as i said about the materials i bought what i found. i don't know exactly what they are. the back and the bottom i was told is some sort of cordura and the face of the pack is some ripstop nailon i guess, both seem to have a pu coating on the inside. there is a big wear-house where they have literally tons of materials but they don't really know what is what (they said that the materials come from all over europe especially from factories that run out of business and wand to get rid of the materials they have in stock). so i just walked around and picked the thickest ripstop they had. they even sell it by the kg (4 euros/kg or about 3$/meter - cordura, and 2$/meter for whatever water resistent nailon you want). so i don't really know what materials i used.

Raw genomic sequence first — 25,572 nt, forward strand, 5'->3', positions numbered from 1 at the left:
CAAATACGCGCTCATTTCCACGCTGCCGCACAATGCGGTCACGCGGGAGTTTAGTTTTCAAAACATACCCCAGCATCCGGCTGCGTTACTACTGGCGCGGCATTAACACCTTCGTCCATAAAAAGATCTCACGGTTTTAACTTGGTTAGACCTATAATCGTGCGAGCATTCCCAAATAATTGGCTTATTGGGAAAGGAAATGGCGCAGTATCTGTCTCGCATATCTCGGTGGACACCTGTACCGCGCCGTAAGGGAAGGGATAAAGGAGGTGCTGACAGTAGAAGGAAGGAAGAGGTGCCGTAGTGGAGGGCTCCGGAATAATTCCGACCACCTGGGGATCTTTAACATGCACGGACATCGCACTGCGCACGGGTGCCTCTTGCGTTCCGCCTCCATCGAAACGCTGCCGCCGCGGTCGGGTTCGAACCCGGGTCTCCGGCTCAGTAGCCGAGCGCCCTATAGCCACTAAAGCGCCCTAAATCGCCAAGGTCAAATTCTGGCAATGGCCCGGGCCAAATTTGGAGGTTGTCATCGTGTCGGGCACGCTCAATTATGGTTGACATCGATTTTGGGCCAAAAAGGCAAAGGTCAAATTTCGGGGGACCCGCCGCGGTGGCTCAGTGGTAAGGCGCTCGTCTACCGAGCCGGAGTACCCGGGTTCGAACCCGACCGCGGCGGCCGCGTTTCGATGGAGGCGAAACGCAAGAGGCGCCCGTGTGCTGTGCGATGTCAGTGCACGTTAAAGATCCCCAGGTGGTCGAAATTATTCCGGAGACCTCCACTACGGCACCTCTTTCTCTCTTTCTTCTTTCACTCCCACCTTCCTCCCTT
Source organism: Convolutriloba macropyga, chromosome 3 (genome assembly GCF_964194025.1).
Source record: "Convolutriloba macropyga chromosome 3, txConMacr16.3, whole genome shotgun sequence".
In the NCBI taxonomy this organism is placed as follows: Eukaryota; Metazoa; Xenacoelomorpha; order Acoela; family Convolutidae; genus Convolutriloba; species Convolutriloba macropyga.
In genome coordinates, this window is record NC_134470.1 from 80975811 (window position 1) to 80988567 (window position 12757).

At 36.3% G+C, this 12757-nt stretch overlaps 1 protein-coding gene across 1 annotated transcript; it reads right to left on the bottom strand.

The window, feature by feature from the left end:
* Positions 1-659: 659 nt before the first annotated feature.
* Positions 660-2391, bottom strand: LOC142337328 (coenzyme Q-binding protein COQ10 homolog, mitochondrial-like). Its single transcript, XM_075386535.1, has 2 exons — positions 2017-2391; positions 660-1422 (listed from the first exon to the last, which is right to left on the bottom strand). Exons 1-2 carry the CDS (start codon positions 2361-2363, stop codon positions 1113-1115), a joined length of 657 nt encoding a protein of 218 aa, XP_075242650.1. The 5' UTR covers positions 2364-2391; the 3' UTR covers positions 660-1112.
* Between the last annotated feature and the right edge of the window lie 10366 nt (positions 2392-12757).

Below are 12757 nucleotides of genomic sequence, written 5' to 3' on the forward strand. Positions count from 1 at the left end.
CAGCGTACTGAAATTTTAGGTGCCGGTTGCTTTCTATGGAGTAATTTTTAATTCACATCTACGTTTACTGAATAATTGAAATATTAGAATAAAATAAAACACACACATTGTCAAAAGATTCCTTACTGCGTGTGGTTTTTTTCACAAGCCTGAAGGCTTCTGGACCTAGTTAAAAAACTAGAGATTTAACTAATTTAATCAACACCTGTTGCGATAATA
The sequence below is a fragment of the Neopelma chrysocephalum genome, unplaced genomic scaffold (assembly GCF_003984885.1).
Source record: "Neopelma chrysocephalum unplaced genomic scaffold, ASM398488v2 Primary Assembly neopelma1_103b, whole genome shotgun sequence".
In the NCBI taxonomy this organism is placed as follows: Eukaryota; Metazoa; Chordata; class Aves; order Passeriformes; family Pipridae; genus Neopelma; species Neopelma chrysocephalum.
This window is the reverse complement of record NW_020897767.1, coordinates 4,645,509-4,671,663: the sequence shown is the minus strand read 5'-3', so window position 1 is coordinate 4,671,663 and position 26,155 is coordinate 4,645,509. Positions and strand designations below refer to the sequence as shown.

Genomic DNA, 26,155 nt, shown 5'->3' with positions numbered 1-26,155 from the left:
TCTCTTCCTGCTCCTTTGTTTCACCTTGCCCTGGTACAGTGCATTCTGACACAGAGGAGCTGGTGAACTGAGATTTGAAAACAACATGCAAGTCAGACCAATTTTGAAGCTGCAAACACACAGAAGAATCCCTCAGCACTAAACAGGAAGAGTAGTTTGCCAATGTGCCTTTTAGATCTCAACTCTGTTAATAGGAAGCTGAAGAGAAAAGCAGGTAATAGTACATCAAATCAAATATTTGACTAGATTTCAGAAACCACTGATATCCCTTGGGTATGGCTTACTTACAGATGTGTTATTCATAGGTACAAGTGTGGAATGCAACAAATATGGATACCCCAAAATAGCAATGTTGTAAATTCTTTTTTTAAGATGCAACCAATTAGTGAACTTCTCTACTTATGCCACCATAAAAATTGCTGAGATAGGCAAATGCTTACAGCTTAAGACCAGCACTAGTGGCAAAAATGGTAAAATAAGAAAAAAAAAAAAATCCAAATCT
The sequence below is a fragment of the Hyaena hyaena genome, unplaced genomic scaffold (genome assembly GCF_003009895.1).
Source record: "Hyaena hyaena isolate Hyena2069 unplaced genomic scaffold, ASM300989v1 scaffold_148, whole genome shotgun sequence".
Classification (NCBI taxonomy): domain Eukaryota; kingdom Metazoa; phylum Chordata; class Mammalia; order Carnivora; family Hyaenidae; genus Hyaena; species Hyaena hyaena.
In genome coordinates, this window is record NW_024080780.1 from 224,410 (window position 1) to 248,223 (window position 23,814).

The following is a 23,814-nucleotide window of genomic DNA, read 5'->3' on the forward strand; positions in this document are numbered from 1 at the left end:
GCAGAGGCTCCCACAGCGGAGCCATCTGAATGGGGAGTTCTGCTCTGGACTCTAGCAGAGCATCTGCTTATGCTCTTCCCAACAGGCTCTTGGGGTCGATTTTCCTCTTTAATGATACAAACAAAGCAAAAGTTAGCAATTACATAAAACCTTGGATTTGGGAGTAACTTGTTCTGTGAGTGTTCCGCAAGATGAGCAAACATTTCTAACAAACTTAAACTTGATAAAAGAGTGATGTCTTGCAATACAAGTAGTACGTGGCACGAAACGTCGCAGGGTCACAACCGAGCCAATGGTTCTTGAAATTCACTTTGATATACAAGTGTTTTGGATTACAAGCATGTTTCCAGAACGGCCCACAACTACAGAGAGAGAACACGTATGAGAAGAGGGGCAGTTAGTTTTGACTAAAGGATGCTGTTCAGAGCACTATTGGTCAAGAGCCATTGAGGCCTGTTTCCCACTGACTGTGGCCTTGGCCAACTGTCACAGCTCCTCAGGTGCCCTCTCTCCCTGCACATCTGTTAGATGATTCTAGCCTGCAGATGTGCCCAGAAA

about the day-pack i did thought about something like marmot kompressor or the north face flyweight, but to be honest it's a bit hard to decide because i really like how the small day pack looks on the above mentioned mchale and my curent sleeping bag takes a lot of space inside my backpack so the extra space in the externally attached day-pack woud be useful.

the shoulder straps are confortable but they are a bit wide so they look kinda odd on me (i'm about XS - S men sized)

also thanks Terry for the tips and the link. my bigest problem is that i can't rely afford some high tech materials (the pics were taken at my sister's house and their place looks pretty good :)) but hopefully things will change for the better and your tips could become quite useful.

Edited by sandu.lulu on 08/14/2011 17:22:31 MDT.

Keith Selbo
(herman666) - F

Locale: Northern Virginia
size matters on 08/15/2011 06:38:38 MDT Print View

What's the volume?